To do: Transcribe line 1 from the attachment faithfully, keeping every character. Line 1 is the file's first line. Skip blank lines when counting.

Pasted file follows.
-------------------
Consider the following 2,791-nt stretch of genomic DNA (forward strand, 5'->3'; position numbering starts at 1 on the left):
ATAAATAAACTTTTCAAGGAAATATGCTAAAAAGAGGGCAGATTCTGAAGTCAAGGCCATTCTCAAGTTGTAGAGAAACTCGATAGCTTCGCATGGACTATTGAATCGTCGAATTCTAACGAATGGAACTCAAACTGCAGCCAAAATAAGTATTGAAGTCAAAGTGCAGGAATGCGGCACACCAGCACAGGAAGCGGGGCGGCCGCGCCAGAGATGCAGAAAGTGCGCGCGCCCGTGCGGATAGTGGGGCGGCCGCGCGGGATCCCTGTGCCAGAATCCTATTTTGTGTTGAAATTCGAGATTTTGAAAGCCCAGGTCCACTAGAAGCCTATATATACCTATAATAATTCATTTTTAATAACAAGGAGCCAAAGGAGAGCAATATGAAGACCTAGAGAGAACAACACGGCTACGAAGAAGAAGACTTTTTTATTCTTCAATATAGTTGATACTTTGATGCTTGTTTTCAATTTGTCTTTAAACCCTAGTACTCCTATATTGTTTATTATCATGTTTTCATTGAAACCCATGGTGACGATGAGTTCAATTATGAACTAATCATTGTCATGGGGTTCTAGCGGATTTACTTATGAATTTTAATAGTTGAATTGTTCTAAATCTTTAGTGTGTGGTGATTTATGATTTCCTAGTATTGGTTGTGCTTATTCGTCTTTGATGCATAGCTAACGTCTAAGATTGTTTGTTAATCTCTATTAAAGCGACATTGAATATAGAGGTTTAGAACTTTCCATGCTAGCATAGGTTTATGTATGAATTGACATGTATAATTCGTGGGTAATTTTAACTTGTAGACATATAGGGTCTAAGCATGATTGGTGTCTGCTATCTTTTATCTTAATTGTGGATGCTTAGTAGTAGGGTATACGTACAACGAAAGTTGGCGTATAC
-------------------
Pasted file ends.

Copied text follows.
Consider the following 2,791-nt stretch of genomic DNA (forward strand, 5'->3'; position numbering starts at 1 on the left):